Inspired by a controversial but true Thai ritual of lying in
coffins to get rid of bad luck and prolong life, Chris (Ananda
Everingham), a claustrophobic architect hopes to lengthen Mariko,
his girlfriend’s life and decides to overcome his fear
of lying in the coffin. Sue (Karen Mok), a nutritionist, takes
care of her health religiously. However, only 2 weeks before
marrying her fiancé, Sue finds out that she is in the
final stage of lung cancer. Sue then runs away from Hong Kong
to Thailand and discovers the coffin ceremony and decides to
participate to save her own life. Soon after the ritual ends,
both unexpectedly experience a series of paranormal and terrifying
Sitting through this movie is much like watching its own death.
It begins promisingly enough with an intriguing scene of its
central premise- the mass ritual of lying in coffins to get
rid of one’s bad luck. Apparently, there really does
exist such a practice in Thailand and writer-director Ekachai
Uekrongtham would have you know that- there’s a news
crew on scene to enhance the veracity of it.
is when we first meet the two main characters- Chris (Ananda
Everingham) and Sue (Karen Mok). Chris hopes that his girlfriend
Mariko will be given a new lease of life and Sue wishes a
recovery for herself from lung cancer, already in the advanced
stages. During the ritual, Chris experiences a frightening
nightmare and falls unconscious. Sue, on the other hand, is
involved in a car accident shortly after.
premise and this setup of events would indeed be ripe fodder
for a horror movie. But Ekachai Uekrongtham has other intentions
(as he also revealed in an interview contained in this DVD).
His is a meditation on life and death, of the twin forces
of creation and destruction that mankind has no control over
and that mankind does not understand.
its tagline would suggest, The Coffin is really about tempting
fate and cheating fate. It is akin to a poor man’s version
of Final Destination because this is exactly what this movie’s
perspective on death is. You can’t cheat death- if you
are meant to go, you are meant to go. Like Final Destination,
The Coffin is about the consequences of cheating death, but
this time on the people around us who suffer as a result.
it a marketing ploy then- because most people will approach
this as a shock-galore horror movie and probably end up sorely
disappointed. Yes, The Coffin does have its moments that will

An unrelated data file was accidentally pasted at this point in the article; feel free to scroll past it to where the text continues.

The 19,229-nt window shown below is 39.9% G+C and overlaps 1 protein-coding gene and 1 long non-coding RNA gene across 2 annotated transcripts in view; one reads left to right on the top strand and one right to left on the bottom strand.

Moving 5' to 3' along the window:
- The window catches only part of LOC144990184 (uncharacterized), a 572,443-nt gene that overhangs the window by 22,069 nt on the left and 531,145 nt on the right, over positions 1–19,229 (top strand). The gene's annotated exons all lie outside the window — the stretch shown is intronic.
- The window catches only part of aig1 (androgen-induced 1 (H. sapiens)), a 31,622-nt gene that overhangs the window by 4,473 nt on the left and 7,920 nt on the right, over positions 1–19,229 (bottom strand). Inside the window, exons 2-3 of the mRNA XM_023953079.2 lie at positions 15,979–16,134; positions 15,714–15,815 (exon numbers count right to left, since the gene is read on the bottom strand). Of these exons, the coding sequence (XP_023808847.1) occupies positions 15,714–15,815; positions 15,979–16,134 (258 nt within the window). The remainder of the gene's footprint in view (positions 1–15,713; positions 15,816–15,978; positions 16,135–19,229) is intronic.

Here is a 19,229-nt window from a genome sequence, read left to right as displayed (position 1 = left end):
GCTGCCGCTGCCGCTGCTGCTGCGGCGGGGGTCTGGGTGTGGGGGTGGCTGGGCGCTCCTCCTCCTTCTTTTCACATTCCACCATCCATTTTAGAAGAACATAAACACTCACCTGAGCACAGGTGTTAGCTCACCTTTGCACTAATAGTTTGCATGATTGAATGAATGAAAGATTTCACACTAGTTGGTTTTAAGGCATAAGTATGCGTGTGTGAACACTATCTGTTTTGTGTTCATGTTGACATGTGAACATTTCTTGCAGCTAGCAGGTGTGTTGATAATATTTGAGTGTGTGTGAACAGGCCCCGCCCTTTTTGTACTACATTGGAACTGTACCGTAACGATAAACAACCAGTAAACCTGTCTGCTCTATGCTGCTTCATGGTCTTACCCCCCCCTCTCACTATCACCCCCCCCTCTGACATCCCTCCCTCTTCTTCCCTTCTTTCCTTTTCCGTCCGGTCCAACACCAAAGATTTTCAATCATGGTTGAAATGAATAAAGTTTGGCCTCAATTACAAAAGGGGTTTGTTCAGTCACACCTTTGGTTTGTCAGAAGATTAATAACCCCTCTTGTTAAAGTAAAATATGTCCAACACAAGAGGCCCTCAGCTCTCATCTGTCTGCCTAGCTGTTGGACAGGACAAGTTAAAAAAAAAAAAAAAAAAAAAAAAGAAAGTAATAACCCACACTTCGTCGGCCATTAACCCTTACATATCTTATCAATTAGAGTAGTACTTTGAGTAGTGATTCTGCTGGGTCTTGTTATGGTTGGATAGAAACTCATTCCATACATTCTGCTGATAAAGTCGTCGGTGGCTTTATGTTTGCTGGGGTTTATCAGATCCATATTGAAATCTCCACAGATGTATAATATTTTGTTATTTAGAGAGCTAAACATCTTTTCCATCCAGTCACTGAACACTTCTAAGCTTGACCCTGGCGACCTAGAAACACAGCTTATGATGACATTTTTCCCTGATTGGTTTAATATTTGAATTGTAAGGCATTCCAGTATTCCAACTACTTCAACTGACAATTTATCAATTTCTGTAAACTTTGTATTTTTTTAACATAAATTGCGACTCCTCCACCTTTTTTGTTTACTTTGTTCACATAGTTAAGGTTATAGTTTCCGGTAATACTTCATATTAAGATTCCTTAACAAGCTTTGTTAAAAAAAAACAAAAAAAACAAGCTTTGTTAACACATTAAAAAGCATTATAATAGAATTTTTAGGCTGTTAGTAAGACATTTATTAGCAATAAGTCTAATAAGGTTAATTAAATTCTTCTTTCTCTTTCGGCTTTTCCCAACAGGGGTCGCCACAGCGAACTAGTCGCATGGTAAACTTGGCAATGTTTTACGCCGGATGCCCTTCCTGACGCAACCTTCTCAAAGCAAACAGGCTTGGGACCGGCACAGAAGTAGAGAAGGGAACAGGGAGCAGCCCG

make you jump, but these seem to be obligatory insertions
to please the masses. Instead, one is best advised to approach
The Coffin as a reflection on life and death.
while this is meant as a thoughtful affair, the plot is simply
too bare to engage the viewer. The two principal actors do
not appear together at all save for a few brief minutes towards
the end. Karen Mok is certainly not at her best here- her
portrayal of a cancer patient at the last stages of her life
does not convince. Ananda Everingham is watchable as ever
but even his performance cannot save the monotony of the story.
seems therefore that the movie actually begins with its climax
and then rapidly goes downhill from there. Not enough story,
and not enough scares, (to invoke a cliché) this was
literally dead on arrival.
SPECIAL FEATURES :
Interview with Director and Cast: Ekachai Uekrongtham
shares his vision behind his first horror movie; and cast
Karen Mok and Ananda Everingham weigh in on their experience
of shooting The Coffin. Choppy editing mars the otherwise
mildly interesting insights.
B Roll: This looks like the footage that
would have gone into The Making of The Coffin that somehow
did not get made. Perhaps the most interesting footage is
how the scene of the mass coffin ritual was set up. Otherwise
you can fast forward through most of this.
International Trailer, Film Clips and Deleted Scenes:
The film clips are a rehash of some of the more memorable
scenes in the movie. And the deleted scenes? Let’s just
say there’s a reason they were left on the floor of
the cutting room.
English/Thai Dolby 5.1 surround nicely brings out the creepy
sound effects in the movie while the picture is well rendered
by Gabriel Chong